November 07, 2007

Leopard: Quicksilver for the rest of us?

In every work of genius we recognize our own rejected thoughts: they come
back to us with a certain alienated majesty.
— Ralph Waldo Emerson

I believe that when you get to a certain number of objects, search trumps categorization, and as I’ve detailed previously, a number of Adobe apps (InDesign, After Effects, Illustrator) feature built-in methods for searching the interface (applying commands, finding help).  We haven’t quite gotten to the point of rolling out a unified, cross-product way to drive the applications via search, however.

To meet the need, many Mac power users dig Quicksilver–a powerful little utility that enables searching, app launching, car-waxing, and more.  Try as I might, though, I’ve never gotten into QS.  It’s not that it doesn’t do enough; it’s that it can do so much, and I get totally bewildered by setting a 747 cockpit’s worth of switches.

That’s why I’m intrigued by Leopard’s Spotlight-style searching of application menus (a weirdly unheralded feature, I think).  As you type, related terms pop up, and as you arrow through the list of results, Leopard highlights the results.  Here’s an animated screenshot of the feature running in Photoshop.

I’ve found that by assigning a global keyboard shortcut ("Cmd-?") to Help->Search via system preferences, I can now drive any Mac app’s menus via the keyboard.  That’s pretty powerful: instead of having to memorize (or assign) lots of keyboard shortcuts, or having to hunt and peck through rarely-used apps’ menus, it’s now possible just to hit Cmd-?, then start typing.

Yes, I know that Quicksilver can do much more, and there’s all kinds of room to improve on the Leopard feature.  That said, the latter’s simplicity makes it really appealing.  I’ll be curious to see how much I (and others) end up using it day-to-day. [Update: Apparently I’m not alone: I see in the notes of this podcast that Leo Laporte has ditched Quicksilver in favor of Leopard menu search.]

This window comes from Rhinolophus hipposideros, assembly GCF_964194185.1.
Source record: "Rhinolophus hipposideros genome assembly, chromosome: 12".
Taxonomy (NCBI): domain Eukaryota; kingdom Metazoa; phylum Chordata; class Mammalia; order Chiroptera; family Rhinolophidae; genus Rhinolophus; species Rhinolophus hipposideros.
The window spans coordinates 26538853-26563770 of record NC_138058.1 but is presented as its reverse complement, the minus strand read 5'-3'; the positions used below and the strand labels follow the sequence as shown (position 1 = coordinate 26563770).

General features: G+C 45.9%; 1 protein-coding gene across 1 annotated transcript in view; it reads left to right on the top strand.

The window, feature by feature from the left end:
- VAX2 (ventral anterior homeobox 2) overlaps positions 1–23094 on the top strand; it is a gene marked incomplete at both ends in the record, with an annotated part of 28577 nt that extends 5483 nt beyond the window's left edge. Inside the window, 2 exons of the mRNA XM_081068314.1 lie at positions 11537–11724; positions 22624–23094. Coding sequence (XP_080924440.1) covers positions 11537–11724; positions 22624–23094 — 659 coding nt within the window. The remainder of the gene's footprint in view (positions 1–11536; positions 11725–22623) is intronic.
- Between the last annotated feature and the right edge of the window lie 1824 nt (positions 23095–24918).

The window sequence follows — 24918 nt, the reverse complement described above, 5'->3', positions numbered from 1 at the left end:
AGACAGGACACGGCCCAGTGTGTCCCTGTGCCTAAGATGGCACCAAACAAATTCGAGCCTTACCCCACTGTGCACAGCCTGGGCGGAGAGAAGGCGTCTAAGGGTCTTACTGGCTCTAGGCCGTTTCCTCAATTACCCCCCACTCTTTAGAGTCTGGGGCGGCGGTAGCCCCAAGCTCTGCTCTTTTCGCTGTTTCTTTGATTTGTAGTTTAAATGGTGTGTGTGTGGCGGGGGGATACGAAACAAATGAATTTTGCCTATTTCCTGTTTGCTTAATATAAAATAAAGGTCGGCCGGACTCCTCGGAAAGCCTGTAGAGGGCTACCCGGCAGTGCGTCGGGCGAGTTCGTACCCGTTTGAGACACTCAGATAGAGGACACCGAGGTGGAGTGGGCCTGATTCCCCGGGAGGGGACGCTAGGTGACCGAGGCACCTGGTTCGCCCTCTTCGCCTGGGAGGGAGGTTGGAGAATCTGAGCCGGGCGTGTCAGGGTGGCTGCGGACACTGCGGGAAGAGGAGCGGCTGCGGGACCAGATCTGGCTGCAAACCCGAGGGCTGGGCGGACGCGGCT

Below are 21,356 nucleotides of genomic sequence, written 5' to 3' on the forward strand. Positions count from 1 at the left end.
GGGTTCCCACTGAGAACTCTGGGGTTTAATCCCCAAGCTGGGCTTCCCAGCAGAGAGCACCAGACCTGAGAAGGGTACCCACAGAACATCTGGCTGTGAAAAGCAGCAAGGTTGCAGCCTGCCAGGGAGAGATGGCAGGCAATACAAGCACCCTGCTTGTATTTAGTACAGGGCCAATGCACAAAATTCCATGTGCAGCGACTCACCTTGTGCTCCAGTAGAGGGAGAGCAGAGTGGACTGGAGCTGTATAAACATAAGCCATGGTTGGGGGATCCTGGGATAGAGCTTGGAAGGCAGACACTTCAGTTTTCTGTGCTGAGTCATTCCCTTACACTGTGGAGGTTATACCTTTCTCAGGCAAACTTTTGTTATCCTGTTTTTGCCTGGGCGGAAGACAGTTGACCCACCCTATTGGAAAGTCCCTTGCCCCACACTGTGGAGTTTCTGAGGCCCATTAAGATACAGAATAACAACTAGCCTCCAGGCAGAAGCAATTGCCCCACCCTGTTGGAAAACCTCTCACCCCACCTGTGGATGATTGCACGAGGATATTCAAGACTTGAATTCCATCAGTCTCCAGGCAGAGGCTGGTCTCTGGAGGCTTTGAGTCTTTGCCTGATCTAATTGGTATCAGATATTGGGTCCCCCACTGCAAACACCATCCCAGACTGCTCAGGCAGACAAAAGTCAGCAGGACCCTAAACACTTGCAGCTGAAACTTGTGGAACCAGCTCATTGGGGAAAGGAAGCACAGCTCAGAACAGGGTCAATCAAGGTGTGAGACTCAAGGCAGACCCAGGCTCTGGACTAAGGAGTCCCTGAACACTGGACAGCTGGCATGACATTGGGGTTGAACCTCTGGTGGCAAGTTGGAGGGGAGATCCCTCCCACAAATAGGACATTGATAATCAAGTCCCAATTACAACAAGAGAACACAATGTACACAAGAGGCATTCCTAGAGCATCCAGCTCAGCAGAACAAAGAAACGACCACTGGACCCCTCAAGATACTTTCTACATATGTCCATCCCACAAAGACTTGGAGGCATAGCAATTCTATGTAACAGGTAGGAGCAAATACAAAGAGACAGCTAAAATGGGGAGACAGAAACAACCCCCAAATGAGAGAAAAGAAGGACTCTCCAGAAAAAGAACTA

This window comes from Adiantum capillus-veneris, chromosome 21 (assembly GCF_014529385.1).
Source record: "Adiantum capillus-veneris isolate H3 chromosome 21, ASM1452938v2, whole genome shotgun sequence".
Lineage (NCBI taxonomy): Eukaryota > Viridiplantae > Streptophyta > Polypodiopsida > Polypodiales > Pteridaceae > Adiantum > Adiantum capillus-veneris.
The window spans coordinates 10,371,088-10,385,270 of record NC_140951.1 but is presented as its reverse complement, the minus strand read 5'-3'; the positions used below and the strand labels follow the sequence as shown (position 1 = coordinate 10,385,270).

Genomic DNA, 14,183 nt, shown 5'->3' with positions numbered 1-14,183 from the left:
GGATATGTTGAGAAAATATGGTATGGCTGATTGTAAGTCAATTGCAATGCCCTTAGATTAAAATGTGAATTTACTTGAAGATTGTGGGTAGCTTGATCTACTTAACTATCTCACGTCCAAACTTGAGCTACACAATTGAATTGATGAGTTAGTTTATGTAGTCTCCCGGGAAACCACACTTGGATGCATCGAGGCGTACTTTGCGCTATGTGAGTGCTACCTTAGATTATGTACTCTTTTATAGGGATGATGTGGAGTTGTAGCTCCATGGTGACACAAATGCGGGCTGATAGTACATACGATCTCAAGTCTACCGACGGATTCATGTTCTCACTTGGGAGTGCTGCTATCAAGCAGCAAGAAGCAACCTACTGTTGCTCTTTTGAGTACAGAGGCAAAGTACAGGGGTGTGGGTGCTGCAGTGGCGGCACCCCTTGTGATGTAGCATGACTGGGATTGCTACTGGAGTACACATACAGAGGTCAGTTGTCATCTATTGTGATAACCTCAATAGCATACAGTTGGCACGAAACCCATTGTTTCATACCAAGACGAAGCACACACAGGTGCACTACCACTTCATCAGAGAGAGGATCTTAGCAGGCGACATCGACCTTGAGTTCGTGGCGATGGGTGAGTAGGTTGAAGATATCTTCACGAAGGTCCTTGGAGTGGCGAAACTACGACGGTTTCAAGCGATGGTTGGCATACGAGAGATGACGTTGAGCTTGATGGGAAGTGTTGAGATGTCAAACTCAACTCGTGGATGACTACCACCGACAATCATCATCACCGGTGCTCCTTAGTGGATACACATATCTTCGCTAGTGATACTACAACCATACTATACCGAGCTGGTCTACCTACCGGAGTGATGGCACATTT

* Side note: I love that it’s now possible to browse Safari’s history via the search feature.  I’ve been using search in Safari 2, but the new UI exposes the capability much more readily.  On a further side note, apparently the extension Safari Stand will bring Cover Flow viewing to your history.

Posted by John Nack at 11:32 PM on November 07, 2007


  • Jim Monaco — 5:51 AM on November 08, 2007

    Incidentally, those of us in Windows have been doing this since Photoshop was young–I consider it to be one of the prime reasons that I love Photoshop on Win. The Alt key lets me do the same thing you’ve described here. One letter in each menu is underlined when Alt is pressed, and pressing that letter pulls the menu. Each menu item then gets a letter, and pressing that letter selects the appropriate item (or pulls a sub-menu, which in turn has it’s letters underlined).
    So, Image Size has always been (for me) .
    Canvas Size is
    Brightness/Contrast is (adjustments sub-menu).
    I’ve got literally dozens of them memorized–it’s surprisingly easy, but many of them make lots of sense (I for image, E for Edit, F for File, L for Layer…)–but memorization isn’t even required, since you get handy visual cues. It’s like having a built-in keyboard shortcut for every single thing that Photoshop does (or any Windows App), and they’re pretty intuitive.
    It’s interesting that Mac, after all these years, hasn’t really made that kind of feature a priority…

  • Welles — 5:58 AM on November 08, 2007

    That’s amazing! So who knew? Thanks for a great tip! BTW I believe Command + ? or (Command + Shift +/) is the default.
    [I don’t think there’s a shortcut assigned by default, which is obviously a big problem if you intend to use it more than occasionally. I find that assigning one makes all the difference. –J.]

  • Julian Kussman — 10:58 AM on November 08, 2007

    I just spent 10 minutes trying to figure out why this wasn’t working on my work computer only to realize I still had Tiger on it. Neat feature though.

  • Mark Thomas — 6:51 PM on November 08, 2007

    Just as Quicksilver is popular with only a very narrow demographic of people — those who think very linearly and logically and are adept at maintaining a complex mental roadmap of their computer — I have a hunch this will never really catch on in a meaningful way.
    Besides, a single click on a dock icon will beat a Quicksilver master every time.
    Every time.